Leo Cherne was born on September 8, 1912 in New York City. He received a B.A. from New York University in 1931, and an LL.B. from New York University Law School in 1934. Cherne, an economist, first gained prominence in the private sector, as Executive Director of the Research Institute of America (and later a consultant), 1936 to 1990; Chairman of the Executive Committee of Freedom House, 1946 to 1976; and Chairman of the International Rescue Commission, 1951 to 1991. He maintained these positions for the greater part of his career. Cherne also served many Presidents, from Roosevelt to Bush, in a variety of capacities. These roles were primarily on an intermittent consultant basis, and included service as economic advisor to General Douglas MacArthur in 1946, memberships on the U.S. Select Committee for Western Hemisphere Immigration (1967-1968) and the U.S. Advisory Commission on International Educational and Cultural Affairs (1971-1976), as well as his activities on the President's Foreign Intelligence Advisory Board (1973-1977, 1981-1990) and the Intelligence Oversight Board (1976 to 1977). He was an honorary faculty member and member of the Board of Advisers, for the Industrial College of the Armed Forces, 1946 to 1952; a lecturer at the New School for Social Research; and Chairman of the Citizens Commission on Indo-Chinese Refugees since 1978. He was also a sculptor, producing bronze sculptures of famous statesman such was Abraham Lincoln, Winston Churchill, and John F. Kennedy. He was awarded the Presidential Medal of Freedom in 1984. Cherne died on January 12, 1999.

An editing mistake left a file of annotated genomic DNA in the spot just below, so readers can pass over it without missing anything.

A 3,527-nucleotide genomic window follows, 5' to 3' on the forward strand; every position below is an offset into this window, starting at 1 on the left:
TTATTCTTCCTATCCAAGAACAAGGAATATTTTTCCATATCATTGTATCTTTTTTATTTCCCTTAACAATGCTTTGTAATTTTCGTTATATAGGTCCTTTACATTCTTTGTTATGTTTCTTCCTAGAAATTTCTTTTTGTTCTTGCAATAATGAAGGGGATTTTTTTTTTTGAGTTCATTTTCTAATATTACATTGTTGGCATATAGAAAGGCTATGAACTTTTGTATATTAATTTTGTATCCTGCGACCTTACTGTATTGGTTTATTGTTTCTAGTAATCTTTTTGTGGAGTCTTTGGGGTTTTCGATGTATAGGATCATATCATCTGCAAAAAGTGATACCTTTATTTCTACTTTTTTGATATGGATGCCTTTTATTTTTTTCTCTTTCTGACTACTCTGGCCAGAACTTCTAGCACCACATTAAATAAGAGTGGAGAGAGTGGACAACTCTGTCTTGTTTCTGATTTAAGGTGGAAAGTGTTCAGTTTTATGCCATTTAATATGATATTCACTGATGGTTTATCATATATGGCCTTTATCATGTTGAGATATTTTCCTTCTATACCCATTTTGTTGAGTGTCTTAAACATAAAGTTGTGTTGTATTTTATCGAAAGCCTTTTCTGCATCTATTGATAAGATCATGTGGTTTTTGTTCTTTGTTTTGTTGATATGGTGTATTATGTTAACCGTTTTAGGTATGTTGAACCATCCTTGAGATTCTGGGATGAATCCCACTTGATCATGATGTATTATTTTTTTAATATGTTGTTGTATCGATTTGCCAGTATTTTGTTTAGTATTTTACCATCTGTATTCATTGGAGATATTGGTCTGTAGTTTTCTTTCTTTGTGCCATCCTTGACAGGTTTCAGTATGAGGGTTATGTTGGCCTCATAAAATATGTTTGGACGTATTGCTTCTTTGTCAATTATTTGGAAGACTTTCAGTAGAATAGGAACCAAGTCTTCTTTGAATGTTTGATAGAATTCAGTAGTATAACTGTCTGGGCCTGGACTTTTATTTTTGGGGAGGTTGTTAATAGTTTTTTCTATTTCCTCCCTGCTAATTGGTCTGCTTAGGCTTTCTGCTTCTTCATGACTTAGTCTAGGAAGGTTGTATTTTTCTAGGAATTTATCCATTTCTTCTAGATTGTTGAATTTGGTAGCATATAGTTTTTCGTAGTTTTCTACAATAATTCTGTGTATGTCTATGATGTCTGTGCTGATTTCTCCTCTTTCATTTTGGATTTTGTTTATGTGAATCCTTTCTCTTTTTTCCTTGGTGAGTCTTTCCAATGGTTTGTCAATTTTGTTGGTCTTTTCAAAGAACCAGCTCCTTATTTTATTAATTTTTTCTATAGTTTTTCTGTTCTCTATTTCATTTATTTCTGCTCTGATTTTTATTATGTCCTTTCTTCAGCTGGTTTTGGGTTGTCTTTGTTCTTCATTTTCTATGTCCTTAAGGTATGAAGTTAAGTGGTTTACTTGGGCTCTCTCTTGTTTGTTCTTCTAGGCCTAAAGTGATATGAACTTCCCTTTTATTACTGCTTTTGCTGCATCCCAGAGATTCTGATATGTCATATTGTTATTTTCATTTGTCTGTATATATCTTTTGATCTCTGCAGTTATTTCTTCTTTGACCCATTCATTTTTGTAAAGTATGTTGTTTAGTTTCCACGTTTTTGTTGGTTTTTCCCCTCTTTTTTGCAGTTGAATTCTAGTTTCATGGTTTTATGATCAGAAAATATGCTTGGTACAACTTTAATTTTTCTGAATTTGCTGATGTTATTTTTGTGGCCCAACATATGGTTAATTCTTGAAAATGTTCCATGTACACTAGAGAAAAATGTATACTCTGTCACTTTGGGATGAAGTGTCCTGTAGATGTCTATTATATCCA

From the description of Cherne, Leo, 1912-1999 (U.S. National Archives and Records Administration). naId: 10573760